There is little doubt that Morsi, as the democratically elected president, was the more legitimate arbiter of this dispute. The Court is not democratically accountable, and the draft constitution could not come into effect unless it won approval in a popular referendum. While one might disagree with Morsi’s methods, it is reasonable to conclude that he acted in accordance with his responsibilities as the only democratically accountable official in the country.

To describe his actions as a naked power grab, as ElBaradei suggested at the time, requires a presumption of bad faith inconsistent with democratic commitments. The radicals’ violent opposition to the November declaration would only have been justified if the constitution Morsi acted to protect failed to promote a pluralistic and inclusive political system. This was not the case. The 2012 constitution provided a more open political system than had prevailed prior to the Revolution. It increased formal political rights, reduced the power of the president, and increased the power of the prime minister and the Parliament.

These changes were meaningful. For the first time, anyone could form a political party or publish in print without the prospect of government censorship. By contrast, during the Mubarak-era, the formation of political parties required the state’s approval, thereby ensuring that no party capable of challenging the ruling National Democratic Party could develop. Under the new constitution, the president would be limited to serving two terms, would face stricter rules on declaring states of emergency, and would no longer be able to dismiss the prime minister. Parliament was newly empowered to withdraw confidence from the government. And the president would be required to select the prime minister from the largest party in Parliament.

The new constitution also boosted the capacity of the political branches by leaving open the content of many rights. Limitations on personal rights could only become operational upon the passage of positive law. The same was true of the provision contemplating military trials for civilians: Egypt’s future governments had the power to reduce the jurisdiction of military courts or to eliminate it through legislation. And though the constitution did not recognize a universal right to religious exercise—protection is limited to followers of the three Abrahamic religions—it did not prevent the state from doing so in the future by statute.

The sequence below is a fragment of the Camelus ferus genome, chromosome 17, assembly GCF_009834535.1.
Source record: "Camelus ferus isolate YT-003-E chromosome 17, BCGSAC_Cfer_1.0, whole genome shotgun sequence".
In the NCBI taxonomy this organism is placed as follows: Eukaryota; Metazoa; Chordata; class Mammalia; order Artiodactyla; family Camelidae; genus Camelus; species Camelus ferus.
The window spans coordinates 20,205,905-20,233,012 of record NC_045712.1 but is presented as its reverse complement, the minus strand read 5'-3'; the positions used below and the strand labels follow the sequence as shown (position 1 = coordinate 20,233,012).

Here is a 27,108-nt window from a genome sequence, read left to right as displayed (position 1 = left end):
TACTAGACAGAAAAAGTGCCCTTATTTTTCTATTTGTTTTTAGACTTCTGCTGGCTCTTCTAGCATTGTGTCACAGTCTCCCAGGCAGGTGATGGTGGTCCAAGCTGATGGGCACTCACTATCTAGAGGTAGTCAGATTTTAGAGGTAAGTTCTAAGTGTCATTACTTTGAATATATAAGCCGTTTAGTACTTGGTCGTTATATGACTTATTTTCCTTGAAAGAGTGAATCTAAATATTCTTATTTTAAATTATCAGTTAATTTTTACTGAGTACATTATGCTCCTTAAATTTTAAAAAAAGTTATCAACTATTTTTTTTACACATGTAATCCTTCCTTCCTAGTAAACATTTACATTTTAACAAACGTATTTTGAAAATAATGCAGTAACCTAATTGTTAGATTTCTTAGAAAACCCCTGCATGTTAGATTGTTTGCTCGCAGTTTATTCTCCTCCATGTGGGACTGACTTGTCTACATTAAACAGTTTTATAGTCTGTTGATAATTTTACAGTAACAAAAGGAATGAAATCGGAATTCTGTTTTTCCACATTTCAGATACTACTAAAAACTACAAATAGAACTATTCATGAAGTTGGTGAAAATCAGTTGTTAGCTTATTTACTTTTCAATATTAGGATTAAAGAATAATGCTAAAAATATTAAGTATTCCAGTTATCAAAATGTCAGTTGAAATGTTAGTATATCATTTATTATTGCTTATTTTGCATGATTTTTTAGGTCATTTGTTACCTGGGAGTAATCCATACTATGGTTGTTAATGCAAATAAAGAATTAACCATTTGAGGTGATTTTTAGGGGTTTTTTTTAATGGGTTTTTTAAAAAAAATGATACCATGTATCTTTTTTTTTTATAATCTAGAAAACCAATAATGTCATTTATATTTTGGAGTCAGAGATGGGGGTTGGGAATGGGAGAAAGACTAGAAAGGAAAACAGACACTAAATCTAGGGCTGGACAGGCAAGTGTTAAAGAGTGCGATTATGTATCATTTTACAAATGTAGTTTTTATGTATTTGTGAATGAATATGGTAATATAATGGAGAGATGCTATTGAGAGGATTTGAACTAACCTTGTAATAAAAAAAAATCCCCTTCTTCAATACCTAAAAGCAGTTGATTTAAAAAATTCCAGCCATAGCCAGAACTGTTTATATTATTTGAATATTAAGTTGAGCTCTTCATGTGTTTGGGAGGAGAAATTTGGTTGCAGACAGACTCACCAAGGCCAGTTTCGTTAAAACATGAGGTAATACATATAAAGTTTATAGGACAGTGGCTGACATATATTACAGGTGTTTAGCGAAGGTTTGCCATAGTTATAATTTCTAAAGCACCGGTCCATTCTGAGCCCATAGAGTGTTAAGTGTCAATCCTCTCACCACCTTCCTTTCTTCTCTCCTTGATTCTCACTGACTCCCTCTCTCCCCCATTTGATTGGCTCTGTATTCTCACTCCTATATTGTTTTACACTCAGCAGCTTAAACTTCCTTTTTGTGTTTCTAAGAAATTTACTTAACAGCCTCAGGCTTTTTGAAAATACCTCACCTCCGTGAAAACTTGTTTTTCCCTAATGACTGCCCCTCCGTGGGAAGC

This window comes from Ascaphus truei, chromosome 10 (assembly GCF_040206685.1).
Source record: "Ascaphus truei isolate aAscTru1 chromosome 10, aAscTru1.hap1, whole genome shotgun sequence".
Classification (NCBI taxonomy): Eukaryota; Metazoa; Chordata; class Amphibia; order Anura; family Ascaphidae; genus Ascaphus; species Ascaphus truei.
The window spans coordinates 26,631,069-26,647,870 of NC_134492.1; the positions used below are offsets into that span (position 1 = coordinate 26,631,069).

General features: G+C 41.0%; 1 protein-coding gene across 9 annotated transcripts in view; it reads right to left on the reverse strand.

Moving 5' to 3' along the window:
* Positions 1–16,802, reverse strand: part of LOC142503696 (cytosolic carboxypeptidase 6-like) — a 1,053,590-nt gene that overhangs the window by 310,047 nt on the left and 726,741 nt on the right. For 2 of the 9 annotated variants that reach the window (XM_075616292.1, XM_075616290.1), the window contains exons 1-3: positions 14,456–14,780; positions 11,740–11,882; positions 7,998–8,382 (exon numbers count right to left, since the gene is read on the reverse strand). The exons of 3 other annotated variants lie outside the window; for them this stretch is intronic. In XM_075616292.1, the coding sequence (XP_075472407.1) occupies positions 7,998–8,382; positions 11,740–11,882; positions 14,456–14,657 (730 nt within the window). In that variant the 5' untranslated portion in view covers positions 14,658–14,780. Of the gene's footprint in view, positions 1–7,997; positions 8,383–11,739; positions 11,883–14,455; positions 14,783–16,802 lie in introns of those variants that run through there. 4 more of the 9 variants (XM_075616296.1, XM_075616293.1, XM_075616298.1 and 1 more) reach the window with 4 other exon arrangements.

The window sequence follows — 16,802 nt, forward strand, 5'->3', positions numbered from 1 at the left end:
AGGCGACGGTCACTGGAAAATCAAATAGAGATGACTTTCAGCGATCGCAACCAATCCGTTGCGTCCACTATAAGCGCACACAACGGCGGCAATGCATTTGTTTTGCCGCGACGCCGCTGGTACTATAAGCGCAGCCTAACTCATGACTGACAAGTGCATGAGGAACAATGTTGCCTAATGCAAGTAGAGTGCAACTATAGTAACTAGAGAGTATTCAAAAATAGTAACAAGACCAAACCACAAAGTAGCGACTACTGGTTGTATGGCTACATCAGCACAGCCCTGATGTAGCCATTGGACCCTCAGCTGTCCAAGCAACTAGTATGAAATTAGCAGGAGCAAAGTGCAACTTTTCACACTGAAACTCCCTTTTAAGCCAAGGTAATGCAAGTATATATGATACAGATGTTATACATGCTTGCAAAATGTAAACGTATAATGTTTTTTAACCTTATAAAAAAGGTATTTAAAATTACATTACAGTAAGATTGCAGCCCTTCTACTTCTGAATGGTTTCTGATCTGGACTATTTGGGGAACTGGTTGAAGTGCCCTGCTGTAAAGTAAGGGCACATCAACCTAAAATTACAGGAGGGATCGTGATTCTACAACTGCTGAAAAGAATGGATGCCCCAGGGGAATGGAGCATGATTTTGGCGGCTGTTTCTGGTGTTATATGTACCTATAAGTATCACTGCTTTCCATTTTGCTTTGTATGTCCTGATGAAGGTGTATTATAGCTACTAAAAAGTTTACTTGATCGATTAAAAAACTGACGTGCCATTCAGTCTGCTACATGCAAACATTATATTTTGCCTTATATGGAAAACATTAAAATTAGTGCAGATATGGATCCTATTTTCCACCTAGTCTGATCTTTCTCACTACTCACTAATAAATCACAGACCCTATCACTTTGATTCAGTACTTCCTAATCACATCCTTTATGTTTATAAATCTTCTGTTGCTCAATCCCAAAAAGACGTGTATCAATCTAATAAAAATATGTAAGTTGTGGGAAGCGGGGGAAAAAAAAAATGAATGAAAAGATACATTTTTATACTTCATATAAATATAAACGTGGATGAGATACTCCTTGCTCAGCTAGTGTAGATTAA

This structure reduced the influence of the courts—in particular the Supreme Constitutional Court—by vesting the power to define rights in the political branches. This was a reasonable constitutional strategy in a society characterized by sharp division on fundamental personal rights. Indeed, from a Rawlsian perspective, we would expect such a society to adopt a constitution that guarantees only those political rights necessary for democratic participation in lawmaking. The 2012 constitution appeared to accomplish that, leaving the more contentious issues of individual rights to future deliberation. Unlike constitutions of nearby states, such as Morocco, the 2012 constitution did not entrench any provisions, including those on the role of Islam, as supra-constitutional norms impervious to amendment. Nor did it place any substantive, ideological limitations on the formation of secular political parties, provided that they were not organized on a discriminatory basis. It did not impose religious piety or a theological test as condition for public office. This ensured that the constitution would not privilege the Muslim Brotherhood, other Islamist parties, or even the role of Islam itself above other provisions of the Constitution.

Democratic Faith